I received a link to an article today featured at PLANET240 on February 20, 2016 about two new born babies in New York City Brisbeing infected with herpes virus after undergoing the controversial religious circumcision using the oral suction method — formally called metzitzah b’peh . The article is a reprint of this one featured at Daily Mail UK in April of 2013.  Since then, not much progress has been made in the Orthodox Jewish world to address the issue and eradicate any possible risks to infants undergoing the procedure.   Any current news on the matter is scarce or simply doesn’t exist.  According to a report about one year ago in USA Today , New York City and the Orthodox community were in talks on how to deal with the problem.  However, Avi Fink, the mayor’s deputy director of intergovernmental affairs who had been leading the talks, offered no details on where the talks were headed, nor if there was a solution in sight.

The Orthodox Jewish tradition known as oral suction circumcision reaches back to biblical times but it has created a modern-day dilemma for New York City health officials, who have linked it to 17 cases of infant herpes since 2000. Two died and two others suffered brain damage.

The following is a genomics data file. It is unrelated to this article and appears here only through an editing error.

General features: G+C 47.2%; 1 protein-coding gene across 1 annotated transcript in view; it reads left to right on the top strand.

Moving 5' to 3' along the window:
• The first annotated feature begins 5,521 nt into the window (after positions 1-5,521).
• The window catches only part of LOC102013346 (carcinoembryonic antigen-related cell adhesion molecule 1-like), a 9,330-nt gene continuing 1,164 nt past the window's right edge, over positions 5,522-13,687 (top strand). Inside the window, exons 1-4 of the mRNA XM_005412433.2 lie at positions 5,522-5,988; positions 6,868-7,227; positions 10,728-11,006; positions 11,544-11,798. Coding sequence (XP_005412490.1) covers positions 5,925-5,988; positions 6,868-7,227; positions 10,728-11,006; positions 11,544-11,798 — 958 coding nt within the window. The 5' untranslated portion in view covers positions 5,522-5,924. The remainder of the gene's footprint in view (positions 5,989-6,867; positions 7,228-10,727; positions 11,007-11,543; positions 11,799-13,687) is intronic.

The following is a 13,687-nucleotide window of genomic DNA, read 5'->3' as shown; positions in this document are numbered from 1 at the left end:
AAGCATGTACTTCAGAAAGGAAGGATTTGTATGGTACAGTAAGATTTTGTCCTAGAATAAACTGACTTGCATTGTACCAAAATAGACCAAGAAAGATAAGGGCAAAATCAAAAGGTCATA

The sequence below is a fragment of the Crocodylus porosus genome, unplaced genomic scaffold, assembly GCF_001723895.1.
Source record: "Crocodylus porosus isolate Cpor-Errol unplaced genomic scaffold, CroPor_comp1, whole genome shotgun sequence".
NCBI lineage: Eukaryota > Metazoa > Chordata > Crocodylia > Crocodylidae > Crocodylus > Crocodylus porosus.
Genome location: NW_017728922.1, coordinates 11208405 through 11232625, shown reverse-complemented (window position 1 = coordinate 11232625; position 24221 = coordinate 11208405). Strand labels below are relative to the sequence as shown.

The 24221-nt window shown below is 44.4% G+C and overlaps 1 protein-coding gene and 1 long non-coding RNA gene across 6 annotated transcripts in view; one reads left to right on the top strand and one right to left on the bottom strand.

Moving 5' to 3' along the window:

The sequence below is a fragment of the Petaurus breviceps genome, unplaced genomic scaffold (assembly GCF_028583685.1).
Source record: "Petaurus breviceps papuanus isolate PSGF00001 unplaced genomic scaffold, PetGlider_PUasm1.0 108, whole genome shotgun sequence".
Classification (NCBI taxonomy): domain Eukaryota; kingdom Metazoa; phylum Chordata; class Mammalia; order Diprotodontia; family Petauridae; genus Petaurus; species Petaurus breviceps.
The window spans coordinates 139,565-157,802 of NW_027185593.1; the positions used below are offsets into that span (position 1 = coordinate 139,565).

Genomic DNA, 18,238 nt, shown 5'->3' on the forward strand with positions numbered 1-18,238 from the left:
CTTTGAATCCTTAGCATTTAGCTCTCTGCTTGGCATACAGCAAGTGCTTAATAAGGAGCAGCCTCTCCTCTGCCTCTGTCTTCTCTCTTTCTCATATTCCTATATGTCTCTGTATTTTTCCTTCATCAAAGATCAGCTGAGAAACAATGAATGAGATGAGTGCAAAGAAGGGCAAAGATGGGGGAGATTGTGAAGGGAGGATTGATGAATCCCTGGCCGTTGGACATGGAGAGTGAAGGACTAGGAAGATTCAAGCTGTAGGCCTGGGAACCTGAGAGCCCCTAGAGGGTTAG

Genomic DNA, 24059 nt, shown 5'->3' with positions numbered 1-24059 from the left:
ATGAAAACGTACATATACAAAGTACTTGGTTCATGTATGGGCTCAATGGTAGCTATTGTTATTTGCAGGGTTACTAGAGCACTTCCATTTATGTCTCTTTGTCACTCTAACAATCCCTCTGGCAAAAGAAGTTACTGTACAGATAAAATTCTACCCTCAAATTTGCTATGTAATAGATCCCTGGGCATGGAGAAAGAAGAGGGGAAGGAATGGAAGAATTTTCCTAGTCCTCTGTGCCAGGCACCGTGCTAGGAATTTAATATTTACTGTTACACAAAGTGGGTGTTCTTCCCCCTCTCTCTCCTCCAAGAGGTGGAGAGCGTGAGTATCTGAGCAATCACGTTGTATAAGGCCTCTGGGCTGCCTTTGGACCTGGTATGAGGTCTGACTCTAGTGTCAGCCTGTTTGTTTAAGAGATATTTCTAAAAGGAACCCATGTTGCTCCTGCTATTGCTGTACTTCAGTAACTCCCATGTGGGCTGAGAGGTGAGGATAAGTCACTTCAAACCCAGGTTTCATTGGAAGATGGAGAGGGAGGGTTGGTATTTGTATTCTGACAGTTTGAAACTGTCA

Mayor Bill de Blasio’s administration, which came into power a year ago with a promise to reconsider an existing regulation on the ritual, is now negotiating with a group of rabbis over how to protect children’s health while still preserving religious freedom.

“The talks are ongoing but I cannot go into particulars,” said Avi Fink, the mayor’s deputy director of intergovernmental affairs who has been leading the talks. “Our goal is to achieve awareness of the risks.”

It’s probably pretty safe to say they were headed nowhere and there is no solution in sight.  Though the end of the article offered some hope.

While New York City wrestles with the issue, suburban Rockland County — itself home to thousands of Orthodox Jews — seems to have found a solution.

For any suspected case after circumcision, county health officials use DNA testing to try to link a baby with the source of infection. And members of the Jewish community participate voluntarily in the process, working with Dr. Oscar Alleyne, Rockland’s director of epidemiology.

No positive cases have been found there.

“That proves that they trust us,” Alleyne said. “We have cooperation, along with a scientific approach.”

But not much.  It’s really just an after-the-fact “solution” which is hardly prevention and really no solution at all.

If any readers have current information on where the so-called talks went or may be going, please use the contact form in the right sidebar or leave a comment.  In the meantime, parents should remember that assurances of safety from religious institutions are not always reliable.  And relying on some form of government to set regulations (when they get around to it) to protect the health of your child is simply foolish.

New, or expecting, parents who plan on traditional circumcisions for their newborn boys are best armed with the request to the ritual practitioner, the mohel: “Please keep your mouth off of my baby’s penis.”

(hat tip: theposterformerlyknownash)